Evolution in the News - February 1998

What Do Science Teachers Believe?

Overman (1997) surveyed science teachers listed in the U.S. Registry of Science Teachers using a Likert scale instrument. Part of the survey presented statements for measuring teachers' origins beliefs. The survey contained four evolution-oriented statements and four creation-oriented statements. 1,026 individuals were sent the survey. Three hundred and ninety-one surveys were returned. Of these, 313 were complete and could be analyzed. The table on the previous page [not reproduced here] presents the percentage of teachers' responses to the origins belief statements. 1

The results of the entire survey quoted above are given on the web page referenced in the footnote. Generally, the results showed what might be described as roughly uniform with roughly equal numbers of the evolution and creation sides. For example, consider the responses to Overman's question 4.

4. Life evolved from a simple cell to more complex organisms.

So, 40% believe in evolution and 41% don't. There isn't a lot of difference between the high score and the low score. A uniform distribution would have 20% in each of the five categories. None of the categories is more than 7% away from 20%.

Of course we have to be careful when trying to determine what survey results mean. There are many reasons why the results might not be accurate. In a voluntary survey like this one, the teachers who had strong feelings about evolution might have been more apt to respond than those who didn't. It seems a little bit strange that one fifth of the surveys returned were not complete or could not be analyzed. One would think that more than 80% of science teachers could fill out an eight question survey without messing it up.

What we do know for sure is that 85 science teachers strongly disagree with the statement that complex organisms evolved from a simple cell. Forty-four more science teachers merely disagreed with that statement. How many science teachers did you think one would have to poll in order to find 129 who don't believe in evolution? Overman only asked 1,026, and he found 129. Nobody knows what the 635 who didn't answer the questionnaire think. But suppose you assume that all of 635 who didn't answer, plus the 78 who couldn't fill out the form properly, all believe in evolution. Even if you make those terribly pessimistic assumptions, it would still mean that 12.5% of science teachers don't believe in evolution.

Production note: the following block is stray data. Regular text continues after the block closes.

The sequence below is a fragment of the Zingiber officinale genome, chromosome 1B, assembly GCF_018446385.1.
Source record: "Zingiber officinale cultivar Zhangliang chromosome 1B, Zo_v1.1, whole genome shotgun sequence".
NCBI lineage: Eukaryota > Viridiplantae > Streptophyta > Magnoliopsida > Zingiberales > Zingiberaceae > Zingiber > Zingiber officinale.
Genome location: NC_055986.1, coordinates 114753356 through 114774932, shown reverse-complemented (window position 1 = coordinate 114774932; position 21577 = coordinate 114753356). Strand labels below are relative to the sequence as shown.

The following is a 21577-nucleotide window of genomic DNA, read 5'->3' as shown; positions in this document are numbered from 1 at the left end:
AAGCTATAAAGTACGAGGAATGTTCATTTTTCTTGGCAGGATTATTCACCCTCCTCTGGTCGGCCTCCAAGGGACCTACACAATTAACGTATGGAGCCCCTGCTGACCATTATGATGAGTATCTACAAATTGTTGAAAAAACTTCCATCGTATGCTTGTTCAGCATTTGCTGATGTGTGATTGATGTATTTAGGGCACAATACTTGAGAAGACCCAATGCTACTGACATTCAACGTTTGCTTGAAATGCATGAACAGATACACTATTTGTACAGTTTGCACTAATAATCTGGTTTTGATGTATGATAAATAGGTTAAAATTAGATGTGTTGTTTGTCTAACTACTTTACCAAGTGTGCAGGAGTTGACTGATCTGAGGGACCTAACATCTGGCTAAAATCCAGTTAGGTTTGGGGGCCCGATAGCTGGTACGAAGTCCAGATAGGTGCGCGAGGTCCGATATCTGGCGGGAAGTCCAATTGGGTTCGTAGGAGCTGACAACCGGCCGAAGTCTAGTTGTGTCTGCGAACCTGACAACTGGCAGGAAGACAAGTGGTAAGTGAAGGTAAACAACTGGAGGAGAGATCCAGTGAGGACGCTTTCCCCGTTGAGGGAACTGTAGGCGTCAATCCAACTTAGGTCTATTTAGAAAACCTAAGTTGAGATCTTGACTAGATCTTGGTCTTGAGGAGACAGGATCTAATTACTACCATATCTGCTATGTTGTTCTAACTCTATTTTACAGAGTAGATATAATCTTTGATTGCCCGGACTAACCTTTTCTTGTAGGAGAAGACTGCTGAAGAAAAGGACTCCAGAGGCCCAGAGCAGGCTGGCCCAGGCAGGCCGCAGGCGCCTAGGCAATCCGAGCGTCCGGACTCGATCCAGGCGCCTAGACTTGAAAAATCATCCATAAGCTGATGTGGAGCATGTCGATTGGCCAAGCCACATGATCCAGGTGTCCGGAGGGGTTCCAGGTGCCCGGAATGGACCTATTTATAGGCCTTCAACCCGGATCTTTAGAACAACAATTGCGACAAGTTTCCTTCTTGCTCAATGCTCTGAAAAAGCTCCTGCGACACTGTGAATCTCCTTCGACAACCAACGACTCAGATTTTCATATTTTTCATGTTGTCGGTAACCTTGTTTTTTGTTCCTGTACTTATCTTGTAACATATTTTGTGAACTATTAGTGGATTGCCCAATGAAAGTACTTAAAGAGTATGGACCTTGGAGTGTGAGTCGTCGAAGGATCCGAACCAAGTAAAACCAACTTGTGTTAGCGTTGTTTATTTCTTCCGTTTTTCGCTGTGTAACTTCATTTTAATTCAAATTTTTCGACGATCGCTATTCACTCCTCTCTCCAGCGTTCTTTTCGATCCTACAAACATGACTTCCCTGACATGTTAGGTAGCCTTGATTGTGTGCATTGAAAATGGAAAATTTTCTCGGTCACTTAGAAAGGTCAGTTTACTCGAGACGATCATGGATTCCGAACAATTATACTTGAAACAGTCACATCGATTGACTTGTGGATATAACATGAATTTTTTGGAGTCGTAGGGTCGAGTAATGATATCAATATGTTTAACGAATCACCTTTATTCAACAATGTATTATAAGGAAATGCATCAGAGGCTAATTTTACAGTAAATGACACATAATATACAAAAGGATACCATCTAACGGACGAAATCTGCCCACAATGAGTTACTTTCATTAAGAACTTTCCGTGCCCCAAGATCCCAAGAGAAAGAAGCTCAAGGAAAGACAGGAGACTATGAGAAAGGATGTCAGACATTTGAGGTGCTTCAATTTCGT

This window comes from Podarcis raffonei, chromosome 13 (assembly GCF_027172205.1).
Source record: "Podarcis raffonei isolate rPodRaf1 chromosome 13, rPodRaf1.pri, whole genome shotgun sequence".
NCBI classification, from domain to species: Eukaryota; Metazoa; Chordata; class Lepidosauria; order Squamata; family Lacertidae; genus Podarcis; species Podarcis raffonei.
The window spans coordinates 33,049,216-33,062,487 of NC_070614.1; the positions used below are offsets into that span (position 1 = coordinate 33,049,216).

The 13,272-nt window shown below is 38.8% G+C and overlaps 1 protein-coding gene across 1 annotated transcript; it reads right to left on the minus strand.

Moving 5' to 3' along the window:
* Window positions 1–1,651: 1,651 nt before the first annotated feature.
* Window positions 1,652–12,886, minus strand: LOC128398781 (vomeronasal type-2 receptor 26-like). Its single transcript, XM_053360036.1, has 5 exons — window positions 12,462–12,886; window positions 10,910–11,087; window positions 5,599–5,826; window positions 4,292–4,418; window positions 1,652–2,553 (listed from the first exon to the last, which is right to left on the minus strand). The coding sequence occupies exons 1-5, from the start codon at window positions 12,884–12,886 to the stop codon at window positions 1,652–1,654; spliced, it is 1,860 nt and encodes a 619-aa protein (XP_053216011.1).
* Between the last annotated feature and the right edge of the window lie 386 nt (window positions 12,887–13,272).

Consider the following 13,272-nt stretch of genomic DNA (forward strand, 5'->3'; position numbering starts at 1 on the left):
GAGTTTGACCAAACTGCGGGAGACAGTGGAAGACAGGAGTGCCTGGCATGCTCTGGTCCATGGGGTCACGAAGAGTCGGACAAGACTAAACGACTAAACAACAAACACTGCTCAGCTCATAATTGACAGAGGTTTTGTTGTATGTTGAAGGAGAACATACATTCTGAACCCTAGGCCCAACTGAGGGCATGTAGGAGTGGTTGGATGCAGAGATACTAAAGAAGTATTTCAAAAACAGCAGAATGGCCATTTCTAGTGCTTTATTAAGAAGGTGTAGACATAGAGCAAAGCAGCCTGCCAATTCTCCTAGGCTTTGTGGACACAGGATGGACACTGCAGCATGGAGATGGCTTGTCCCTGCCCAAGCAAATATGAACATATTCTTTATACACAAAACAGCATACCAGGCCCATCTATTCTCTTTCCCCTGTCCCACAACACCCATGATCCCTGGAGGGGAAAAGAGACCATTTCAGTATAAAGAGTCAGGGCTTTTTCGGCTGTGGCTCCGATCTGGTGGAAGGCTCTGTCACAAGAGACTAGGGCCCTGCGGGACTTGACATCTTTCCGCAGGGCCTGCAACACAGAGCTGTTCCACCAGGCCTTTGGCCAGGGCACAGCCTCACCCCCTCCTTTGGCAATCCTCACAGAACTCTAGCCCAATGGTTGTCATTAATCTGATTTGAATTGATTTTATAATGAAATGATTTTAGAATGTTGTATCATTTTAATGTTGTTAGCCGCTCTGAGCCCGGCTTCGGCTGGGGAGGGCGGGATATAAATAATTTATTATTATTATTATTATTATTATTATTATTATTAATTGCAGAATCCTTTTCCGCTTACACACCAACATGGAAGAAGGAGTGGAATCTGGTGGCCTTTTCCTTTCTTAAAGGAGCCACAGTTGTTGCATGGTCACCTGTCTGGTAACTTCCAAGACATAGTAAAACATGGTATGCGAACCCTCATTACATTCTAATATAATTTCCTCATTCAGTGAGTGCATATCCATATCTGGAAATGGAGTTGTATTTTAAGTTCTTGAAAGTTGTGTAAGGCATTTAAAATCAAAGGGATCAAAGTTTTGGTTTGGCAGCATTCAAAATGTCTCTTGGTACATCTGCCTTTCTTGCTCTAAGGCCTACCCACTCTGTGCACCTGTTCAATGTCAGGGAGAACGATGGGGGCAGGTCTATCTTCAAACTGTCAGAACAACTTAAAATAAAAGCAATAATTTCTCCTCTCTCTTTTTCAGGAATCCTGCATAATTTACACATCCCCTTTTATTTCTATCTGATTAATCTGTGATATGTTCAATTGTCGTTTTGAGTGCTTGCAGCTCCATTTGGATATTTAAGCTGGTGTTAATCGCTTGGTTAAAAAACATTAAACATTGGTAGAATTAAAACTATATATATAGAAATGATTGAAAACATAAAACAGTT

More realistically, suppose the poll's margin of error is 10%. Then one-third to one-half of all science teachers don't believe in evolution. Does that surprise you? It shouldn't.

Scientific discoveries in the past 20 years have made it much more difficult for people with a scientific background to take evolution seriously. There has been a dramatic increase in books with an anti-evolution theme published by scientists with excellent credentials in the past few years.2 The trend is so obvious there was even an article in Newsweek 3 about the surprising (to them) number of scientists who no longer believe in evolution.

Evolutionists would like you to believe that just a few unsophisticated, irrational, religious fanatics refuse to believe in evolution. The truth is that many reputable scientists are questioning or discarding the theory of evolution. Because the theory of evolution won't stand scientific inspection, some secular humanist groups 4 are taking legal action to prevent any discussion of the problems of evolution in science classrooms. If the theory of evolution were true, evolutionists wouldn't need to resort to legal action to suppress scientific information.

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Footnotes:

1 http://www.icr.org/pubs/imp/imp-292.htm (Cr+)
2 For example, Michael Denton, 1985, Evolution: a Theory in Crisis; A.E. Wilder-Smith, 1987, The Scientific Alternative to Neo-Darwinian Evolutionary Theory; Michael Behe, 1996, Darwin's Black Box; Richard Milton, 1997, Shattering the Myths of Darwinism
3 "Heretics in the Laboratory", Newsweek, September 16, 1996, page 82 (Ev+)
4 One is the "National Center for Science Education, Inc. --NCSE -- a nonprofit, tax-exempt membership organization working to defend the teaching of evolution against sectarian religious attack. We are a nationally-recognized clearinghouse for information and advice to keep evolution in the science classroom and 'scientific creationism' out." At least, that's what they say on their web site at http://natcenscied.org/ (Ev+)